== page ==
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The Quebec Court of Appeal affirmed the trial decision in Dunkin' Brands Canada Ltd v. Bertico Inc. establishing a duty on franchisor Dunkin' Brands to take reasonable steps to protect and enhance the brand in the face of competition.  The effect of the decision will have a lasting and potentially far reaching impact on the duties of parties to franchise agreements.

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Lo Faso brings up the tension between fair and just court process and ensuring that all facts are available to adjudicate a dispute.

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In Chandra v. CBC, 2015 ONSC 2980, Justice Graeme Mew rejected the CBC's argument that the jury notice should be struck because the issues and the expert evidence were too complex for the six randomly-drawn members of the public. However, the Court held that it might revisit that ruling as the trial progressed – the "wait and see" approach.

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The Liquor Control Board of Ontario has lost a protracted dispute with the Information and Privacy Commissioner ("IPC") over its right to collect the personal information of wine club members in the recent case of Liquor Control Board of Ontario v. Vin De Garde Wine Club, 2015 ONSC 2537.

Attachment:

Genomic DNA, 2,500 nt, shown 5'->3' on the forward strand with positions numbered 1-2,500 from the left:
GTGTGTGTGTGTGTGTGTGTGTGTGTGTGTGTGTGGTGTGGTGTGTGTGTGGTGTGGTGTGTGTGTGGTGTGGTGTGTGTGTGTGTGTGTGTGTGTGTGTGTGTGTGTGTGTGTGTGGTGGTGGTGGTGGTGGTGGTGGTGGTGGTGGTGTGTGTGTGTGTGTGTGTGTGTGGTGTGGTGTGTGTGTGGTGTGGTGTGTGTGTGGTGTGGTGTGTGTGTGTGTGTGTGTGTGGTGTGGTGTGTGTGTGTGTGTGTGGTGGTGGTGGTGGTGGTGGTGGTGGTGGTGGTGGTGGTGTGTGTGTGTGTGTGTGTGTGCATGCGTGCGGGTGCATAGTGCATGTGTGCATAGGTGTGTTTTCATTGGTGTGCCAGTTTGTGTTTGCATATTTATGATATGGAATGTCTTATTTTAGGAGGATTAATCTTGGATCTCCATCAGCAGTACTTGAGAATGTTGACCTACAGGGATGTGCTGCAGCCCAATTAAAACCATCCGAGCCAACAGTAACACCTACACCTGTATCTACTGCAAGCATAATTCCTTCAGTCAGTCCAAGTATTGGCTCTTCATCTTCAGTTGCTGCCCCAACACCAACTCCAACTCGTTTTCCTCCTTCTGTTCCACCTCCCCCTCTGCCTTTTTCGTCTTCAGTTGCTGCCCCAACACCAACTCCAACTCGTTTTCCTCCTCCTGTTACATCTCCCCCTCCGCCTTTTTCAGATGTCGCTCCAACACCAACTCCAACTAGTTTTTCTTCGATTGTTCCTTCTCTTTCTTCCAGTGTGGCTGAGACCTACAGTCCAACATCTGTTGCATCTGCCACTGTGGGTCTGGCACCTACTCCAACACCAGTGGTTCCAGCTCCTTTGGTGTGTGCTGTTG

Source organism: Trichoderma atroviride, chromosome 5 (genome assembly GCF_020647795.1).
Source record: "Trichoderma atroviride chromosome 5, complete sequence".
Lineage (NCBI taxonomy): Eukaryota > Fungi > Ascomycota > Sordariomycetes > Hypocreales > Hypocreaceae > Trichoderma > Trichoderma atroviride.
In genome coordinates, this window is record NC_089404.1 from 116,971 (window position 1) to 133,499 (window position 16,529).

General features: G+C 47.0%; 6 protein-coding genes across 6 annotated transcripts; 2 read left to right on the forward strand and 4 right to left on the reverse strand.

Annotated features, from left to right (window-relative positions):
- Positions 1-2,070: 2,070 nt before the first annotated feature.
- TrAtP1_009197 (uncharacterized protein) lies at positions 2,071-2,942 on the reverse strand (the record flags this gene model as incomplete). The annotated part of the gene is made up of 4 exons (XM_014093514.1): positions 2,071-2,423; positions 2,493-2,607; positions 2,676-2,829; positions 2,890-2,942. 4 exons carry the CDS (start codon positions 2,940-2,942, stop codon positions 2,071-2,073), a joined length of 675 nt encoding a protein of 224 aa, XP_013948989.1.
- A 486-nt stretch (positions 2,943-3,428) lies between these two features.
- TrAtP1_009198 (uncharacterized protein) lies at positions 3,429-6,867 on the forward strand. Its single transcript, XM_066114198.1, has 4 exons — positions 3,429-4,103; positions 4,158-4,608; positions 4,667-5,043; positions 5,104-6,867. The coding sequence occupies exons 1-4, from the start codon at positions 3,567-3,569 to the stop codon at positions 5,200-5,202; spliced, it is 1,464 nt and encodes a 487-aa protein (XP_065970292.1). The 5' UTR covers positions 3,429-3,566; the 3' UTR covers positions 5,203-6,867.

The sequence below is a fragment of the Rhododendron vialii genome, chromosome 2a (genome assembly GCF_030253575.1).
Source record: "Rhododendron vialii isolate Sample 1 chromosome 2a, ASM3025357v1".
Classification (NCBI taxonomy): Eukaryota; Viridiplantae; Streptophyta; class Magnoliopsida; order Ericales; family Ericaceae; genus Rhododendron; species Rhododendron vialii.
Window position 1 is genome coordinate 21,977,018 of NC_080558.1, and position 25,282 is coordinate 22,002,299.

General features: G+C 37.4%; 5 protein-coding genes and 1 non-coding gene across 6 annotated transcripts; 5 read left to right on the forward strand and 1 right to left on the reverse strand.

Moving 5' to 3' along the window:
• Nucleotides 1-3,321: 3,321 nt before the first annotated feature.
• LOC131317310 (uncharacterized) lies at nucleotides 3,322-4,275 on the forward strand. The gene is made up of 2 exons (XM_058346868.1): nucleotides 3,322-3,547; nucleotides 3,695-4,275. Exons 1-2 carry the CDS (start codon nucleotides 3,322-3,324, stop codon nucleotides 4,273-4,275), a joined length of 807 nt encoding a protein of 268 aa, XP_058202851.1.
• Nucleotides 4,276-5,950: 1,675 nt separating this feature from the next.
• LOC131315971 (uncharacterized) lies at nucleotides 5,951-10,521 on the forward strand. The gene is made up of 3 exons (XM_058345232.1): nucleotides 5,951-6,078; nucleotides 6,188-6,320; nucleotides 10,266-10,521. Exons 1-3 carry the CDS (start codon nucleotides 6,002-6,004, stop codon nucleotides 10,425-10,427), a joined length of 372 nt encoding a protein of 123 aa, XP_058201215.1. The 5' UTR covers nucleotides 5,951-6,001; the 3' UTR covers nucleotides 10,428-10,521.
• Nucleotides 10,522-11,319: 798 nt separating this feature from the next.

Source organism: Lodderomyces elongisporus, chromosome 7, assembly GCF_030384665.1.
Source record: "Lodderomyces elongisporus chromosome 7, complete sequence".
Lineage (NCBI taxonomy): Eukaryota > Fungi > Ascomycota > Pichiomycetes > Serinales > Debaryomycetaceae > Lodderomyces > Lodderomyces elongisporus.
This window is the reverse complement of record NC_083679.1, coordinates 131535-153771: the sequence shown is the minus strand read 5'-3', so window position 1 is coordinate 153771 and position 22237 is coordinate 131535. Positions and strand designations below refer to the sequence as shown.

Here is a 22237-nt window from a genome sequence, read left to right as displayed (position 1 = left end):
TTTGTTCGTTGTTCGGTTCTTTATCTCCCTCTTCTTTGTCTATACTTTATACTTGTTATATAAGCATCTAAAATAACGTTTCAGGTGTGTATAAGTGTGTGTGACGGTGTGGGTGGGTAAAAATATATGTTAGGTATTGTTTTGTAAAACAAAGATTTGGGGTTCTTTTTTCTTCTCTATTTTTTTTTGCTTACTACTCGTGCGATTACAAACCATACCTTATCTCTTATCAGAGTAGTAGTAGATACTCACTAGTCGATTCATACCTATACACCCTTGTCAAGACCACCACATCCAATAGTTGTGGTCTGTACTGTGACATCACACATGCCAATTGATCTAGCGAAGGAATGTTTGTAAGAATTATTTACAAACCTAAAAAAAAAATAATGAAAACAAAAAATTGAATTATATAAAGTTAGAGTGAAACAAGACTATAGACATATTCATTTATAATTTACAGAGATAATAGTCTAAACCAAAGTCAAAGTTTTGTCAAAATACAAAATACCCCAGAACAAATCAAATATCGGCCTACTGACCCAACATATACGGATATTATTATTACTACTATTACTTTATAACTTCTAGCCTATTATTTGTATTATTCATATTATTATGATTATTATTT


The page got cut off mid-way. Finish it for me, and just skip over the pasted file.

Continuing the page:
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In summer 2013, Bell announced the November launch of its Relevant Ads Program (RAP).  RAP involved the use of Bell customer personal information for the purpose of delivering targeted ads to Bell customers.  Bell would charge a fee to advertisers engaged in the program.

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Whose law governs contractual disputes when the parties are in different jurisdictions and the contract itself is silent on the matter?

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It is commonly accepted that the evidence of expert witnesses must be impartial and that they owe a duty to the court to give fair, objective and non-partisan opinion evidence.

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In Ledcor Construction Limited v. Northbridge Indemnity Insurance Company, 2015 ABCA 121, the Alberta Court of Appeal was required to rule on the meaning of a provision of an insurance policy covering all loss suffered during the construction of an office tower (the "Policy").

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A fundamental purpose of the Bankruptcy and Insolvency Act, R.S.C. 1985, c. B-3 (the "Act") is the financial rehabilitation of the "honest but unfortunate" debtor. One way that this purpose is achieved is through the automatic stay of proceedings granted under section 69(1)(a) of the Act.

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The recent decision of the Ontario Superior Court in Versa Fittings v. Berkley Insurance Co. (2015 ONSC 1756) reinforces that a Rule 21 motion is an expedient way to secure a ruling on whether an insurer's duty to defend has been triggered.  

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Bankruptcy provides debtors with a fresh start.  A clean slate, free from previous financial obligations. The general rule is that all previous debts are extinguished, subject to a very narrow band of exceptions, where the onus is on the creditor to establish the survival of the debt obligation post-bankruptcy.

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The political blogosphere is rude, aggressive and insulting, but the ruling in Baglow v. Smith (2015 ONSC 1175) suggests that it is nonetheless a tough forum in which to make out a case of defamation.